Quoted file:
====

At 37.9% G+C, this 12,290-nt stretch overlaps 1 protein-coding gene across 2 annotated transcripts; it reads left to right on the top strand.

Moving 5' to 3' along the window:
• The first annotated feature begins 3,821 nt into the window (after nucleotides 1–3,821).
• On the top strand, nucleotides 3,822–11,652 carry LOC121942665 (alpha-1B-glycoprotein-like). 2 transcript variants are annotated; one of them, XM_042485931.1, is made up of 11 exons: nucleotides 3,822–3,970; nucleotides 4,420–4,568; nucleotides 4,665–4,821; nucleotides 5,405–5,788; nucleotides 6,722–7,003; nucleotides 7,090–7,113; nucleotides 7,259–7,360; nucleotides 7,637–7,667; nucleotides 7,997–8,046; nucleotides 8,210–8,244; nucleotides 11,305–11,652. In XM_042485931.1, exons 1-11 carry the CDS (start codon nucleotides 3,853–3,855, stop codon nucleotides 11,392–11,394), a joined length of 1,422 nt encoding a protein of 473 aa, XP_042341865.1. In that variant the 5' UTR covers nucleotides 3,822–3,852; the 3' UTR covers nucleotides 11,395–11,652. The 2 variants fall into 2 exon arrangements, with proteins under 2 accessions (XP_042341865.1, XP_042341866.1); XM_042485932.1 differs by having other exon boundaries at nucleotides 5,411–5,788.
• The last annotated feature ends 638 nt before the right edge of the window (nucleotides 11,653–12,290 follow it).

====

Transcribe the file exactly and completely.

At 37.9% G+C, this 12,290-nt stretch overlaps 1 protein-coding gene across 2 annotated transcripts; it reads left to right on the top strand.

Moving 5' to 3' along the window:
• The first annotated feature begins 3,821 nt into the window (after nucleotides 1–3,821).
• On the top strand, nucleotides 3,822–11,652 carry LOC121942665 (alpha-1B-glycoprotein-like). 2 transcript variants are annotated; one of them, XM_042485931.1, is made up of 11 exons: nucleotides 3,822–3,970; nucleotides 4,420–4,568; nucleotides 4,665–4,821; nucleotides 5,405–5,788; nucleotides 6,722–7,003; nucleotides 7,090–7,113; nucleotides 7,259–7,360; nucleotides 7,637–7,667; nucleotides 7,997–8,046; nucleotides 8,210–8,244; nucleotides 11,305–11,652. In XM_042485931.1, exons 1-11 carry the CDS (start codon nucleotides 3,853–3,855, stop codon nucleotides 11,392–11,394), a joined length of 1,422 nt encoding a protein of 473 aa, XP_042341865.1. In that variant the 5' UTR covers nucleotides 3,822–3,852; the 3' UTR covers nucleotides 11,395–11,652. The 2 variants fall into 2 exon arrangements, with proteins under 2 accessions (XP_042341865.1, XP_042341866.1); XM_042485932.1 differs by having other exon boundaries at nucleotides 5,411–5,788.
• The last annotated feature ends 638 nt before the right edge of the window (nucleotides 11,653–12,290 follow it).